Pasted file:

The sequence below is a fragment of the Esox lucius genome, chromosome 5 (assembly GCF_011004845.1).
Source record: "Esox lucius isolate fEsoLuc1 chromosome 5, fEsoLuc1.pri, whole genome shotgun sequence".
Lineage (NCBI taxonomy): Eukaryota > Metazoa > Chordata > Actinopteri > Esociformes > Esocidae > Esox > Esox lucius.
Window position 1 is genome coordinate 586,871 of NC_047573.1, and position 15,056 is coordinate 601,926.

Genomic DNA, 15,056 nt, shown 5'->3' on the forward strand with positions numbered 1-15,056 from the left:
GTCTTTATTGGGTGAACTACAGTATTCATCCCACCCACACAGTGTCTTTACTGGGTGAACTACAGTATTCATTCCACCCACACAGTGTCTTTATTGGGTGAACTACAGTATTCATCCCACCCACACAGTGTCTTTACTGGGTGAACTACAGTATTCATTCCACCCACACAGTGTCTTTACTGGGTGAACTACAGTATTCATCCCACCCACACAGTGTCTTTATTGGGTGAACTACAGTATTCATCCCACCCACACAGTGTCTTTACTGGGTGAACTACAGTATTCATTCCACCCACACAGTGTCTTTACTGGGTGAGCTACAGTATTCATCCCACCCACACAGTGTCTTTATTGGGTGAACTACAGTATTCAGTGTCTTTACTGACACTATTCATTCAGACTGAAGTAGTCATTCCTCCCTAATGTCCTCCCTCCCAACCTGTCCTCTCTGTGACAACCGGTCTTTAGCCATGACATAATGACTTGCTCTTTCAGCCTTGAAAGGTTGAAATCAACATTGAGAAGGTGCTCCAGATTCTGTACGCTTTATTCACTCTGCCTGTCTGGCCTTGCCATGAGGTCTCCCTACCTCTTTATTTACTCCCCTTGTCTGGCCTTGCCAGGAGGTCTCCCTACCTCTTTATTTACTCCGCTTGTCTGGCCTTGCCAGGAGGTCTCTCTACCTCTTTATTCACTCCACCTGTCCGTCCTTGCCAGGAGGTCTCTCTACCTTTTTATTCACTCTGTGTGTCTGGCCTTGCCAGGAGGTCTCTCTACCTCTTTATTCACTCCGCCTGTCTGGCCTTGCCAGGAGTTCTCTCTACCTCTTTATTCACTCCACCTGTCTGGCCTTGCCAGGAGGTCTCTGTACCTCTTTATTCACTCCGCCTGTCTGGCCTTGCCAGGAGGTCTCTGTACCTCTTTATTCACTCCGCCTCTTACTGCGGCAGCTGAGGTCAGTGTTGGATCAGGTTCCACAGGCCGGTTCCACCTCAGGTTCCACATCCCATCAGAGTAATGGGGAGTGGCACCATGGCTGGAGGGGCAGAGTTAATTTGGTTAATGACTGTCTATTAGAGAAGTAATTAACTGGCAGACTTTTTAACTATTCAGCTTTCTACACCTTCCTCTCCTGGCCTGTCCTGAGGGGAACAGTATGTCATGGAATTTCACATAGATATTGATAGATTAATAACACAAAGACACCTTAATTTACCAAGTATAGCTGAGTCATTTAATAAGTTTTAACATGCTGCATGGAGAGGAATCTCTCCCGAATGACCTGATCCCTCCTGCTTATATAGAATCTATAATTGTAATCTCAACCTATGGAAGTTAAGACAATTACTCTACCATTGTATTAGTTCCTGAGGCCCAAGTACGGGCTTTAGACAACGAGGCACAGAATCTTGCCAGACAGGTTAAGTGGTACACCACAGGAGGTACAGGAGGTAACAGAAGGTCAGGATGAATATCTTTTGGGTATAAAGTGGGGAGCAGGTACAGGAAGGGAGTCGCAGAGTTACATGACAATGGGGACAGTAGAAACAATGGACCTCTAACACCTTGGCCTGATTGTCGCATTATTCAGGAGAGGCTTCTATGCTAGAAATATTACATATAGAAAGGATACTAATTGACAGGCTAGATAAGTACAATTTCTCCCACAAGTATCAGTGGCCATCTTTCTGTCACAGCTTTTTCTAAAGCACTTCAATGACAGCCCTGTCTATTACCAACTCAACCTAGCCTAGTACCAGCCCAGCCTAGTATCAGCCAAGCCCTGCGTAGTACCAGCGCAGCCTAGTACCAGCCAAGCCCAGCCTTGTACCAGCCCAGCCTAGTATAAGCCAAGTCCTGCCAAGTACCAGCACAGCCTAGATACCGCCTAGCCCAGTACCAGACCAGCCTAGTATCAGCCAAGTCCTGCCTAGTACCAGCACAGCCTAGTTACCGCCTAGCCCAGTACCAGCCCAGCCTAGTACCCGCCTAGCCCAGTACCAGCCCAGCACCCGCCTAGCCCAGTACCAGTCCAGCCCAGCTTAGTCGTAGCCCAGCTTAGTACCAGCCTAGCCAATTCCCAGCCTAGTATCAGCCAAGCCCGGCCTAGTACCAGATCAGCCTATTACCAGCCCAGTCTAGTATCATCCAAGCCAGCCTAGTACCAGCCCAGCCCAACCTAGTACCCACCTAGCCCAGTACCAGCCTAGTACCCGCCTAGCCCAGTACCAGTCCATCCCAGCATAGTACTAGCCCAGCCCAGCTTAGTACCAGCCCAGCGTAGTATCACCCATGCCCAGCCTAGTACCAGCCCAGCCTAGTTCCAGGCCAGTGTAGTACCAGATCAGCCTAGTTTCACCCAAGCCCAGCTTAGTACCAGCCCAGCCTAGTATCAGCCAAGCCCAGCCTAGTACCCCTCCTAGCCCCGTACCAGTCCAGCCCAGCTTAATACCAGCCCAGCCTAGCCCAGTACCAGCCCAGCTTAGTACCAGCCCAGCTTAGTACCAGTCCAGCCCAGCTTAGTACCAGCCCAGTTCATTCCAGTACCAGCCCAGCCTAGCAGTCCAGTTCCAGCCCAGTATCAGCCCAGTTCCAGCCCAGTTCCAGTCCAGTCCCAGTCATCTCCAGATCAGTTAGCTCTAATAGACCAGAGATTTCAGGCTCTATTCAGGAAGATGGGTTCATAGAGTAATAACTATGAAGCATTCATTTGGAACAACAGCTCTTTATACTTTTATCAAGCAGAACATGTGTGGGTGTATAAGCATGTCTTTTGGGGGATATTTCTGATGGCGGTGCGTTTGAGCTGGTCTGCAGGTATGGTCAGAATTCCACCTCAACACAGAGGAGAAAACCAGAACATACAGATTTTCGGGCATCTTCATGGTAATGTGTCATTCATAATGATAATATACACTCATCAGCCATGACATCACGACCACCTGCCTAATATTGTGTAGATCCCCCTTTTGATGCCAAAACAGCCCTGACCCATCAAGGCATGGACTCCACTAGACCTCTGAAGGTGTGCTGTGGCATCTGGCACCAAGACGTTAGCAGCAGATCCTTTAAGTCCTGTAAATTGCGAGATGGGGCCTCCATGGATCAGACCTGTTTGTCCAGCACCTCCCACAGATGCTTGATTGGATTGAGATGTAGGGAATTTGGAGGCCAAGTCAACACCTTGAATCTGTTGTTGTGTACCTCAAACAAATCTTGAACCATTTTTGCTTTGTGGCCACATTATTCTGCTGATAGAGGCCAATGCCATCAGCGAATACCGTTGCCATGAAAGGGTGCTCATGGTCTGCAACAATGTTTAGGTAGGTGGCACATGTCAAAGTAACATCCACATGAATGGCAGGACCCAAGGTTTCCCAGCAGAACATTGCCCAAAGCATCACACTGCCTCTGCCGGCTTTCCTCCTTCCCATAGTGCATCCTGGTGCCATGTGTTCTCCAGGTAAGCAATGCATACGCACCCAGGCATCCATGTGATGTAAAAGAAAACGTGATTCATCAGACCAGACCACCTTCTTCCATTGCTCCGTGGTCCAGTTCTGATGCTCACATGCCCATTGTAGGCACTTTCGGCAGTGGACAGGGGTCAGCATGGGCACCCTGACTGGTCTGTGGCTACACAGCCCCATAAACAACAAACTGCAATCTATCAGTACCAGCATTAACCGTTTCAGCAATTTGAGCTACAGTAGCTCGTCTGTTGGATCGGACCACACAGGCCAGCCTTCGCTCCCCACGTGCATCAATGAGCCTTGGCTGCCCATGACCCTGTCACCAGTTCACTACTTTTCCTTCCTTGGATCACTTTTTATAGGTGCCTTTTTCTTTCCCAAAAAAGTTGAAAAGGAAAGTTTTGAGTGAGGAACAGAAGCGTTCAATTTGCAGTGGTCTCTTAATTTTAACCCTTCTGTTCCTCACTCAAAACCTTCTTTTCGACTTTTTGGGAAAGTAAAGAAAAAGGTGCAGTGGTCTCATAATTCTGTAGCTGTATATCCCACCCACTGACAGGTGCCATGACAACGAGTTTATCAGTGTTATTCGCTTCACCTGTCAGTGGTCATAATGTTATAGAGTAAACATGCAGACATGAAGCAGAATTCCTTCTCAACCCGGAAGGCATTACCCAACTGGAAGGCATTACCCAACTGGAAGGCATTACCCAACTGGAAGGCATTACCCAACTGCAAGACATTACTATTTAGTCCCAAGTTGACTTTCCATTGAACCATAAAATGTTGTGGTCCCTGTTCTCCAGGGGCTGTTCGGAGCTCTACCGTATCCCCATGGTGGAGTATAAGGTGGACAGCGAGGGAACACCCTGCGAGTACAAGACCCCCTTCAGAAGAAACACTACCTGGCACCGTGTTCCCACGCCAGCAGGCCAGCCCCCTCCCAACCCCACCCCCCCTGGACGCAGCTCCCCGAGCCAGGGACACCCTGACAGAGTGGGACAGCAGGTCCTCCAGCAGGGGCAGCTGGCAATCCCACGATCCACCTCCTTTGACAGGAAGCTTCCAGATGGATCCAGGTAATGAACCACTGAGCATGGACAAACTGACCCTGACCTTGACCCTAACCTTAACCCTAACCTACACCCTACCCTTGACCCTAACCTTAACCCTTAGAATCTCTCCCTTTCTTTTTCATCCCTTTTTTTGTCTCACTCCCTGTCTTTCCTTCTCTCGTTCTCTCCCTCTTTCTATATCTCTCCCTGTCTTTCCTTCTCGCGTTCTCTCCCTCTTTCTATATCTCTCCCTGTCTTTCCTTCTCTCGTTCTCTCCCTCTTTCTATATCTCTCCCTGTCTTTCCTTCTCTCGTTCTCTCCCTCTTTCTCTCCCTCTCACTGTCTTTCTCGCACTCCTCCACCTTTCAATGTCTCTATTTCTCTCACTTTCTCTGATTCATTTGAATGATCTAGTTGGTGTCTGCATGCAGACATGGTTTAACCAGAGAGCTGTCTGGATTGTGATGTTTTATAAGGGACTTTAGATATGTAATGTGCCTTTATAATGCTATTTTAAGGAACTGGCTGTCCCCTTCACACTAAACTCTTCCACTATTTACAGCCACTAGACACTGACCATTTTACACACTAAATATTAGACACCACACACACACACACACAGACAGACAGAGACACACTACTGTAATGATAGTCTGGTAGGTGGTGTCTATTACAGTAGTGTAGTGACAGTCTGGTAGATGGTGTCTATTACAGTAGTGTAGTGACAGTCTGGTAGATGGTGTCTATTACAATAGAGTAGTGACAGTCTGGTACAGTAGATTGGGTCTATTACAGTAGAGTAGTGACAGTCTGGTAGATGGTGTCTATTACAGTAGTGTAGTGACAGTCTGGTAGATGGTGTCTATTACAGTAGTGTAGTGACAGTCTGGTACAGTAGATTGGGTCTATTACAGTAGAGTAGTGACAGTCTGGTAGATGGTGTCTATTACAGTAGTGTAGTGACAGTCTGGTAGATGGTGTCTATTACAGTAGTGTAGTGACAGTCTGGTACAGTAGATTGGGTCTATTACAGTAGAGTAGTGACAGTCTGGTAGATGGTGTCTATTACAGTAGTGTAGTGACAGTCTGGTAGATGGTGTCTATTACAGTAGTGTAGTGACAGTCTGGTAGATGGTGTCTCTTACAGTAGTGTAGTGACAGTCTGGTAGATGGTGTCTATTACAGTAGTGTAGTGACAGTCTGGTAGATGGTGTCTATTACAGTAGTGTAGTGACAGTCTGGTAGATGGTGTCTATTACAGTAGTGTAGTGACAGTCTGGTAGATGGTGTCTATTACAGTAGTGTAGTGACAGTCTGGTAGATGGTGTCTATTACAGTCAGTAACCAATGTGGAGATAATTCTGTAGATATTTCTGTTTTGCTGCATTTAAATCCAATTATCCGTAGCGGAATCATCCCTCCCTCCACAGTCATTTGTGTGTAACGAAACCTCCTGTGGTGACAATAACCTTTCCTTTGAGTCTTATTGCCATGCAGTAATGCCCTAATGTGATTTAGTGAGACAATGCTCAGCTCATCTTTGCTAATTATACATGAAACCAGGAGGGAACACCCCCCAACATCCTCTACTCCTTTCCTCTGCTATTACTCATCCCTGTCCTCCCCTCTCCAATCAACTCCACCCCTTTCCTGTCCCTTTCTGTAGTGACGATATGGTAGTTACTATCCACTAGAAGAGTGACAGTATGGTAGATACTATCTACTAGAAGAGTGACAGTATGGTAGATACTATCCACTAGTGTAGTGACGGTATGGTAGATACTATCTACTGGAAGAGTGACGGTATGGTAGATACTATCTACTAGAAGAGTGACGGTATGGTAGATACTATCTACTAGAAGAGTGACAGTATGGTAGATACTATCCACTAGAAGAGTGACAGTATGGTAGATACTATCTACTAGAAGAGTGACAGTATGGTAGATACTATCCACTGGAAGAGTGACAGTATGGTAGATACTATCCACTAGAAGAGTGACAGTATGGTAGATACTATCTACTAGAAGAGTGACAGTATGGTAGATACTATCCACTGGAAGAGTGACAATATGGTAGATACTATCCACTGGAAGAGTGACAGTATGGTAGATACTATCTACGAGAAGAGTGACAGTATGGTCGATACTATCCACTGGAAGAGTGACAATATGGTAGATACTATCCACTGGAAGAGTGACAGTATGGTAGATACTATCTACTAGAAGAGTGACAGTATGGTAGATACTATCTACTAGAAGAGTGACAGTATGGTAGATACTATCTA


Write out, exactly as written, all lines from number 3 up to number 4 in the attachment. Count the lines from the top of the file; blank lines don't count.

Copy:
Lineage (NCBI taxonomy): Eukaryota > Metazoa > Chordata > Actinopteri > Esociformes > Esocidae > Esox > Esox lucius.
Window position 1 is genome coordinate 586,871 of NC_047573.1, and position 15,056 is coordinate 601,926.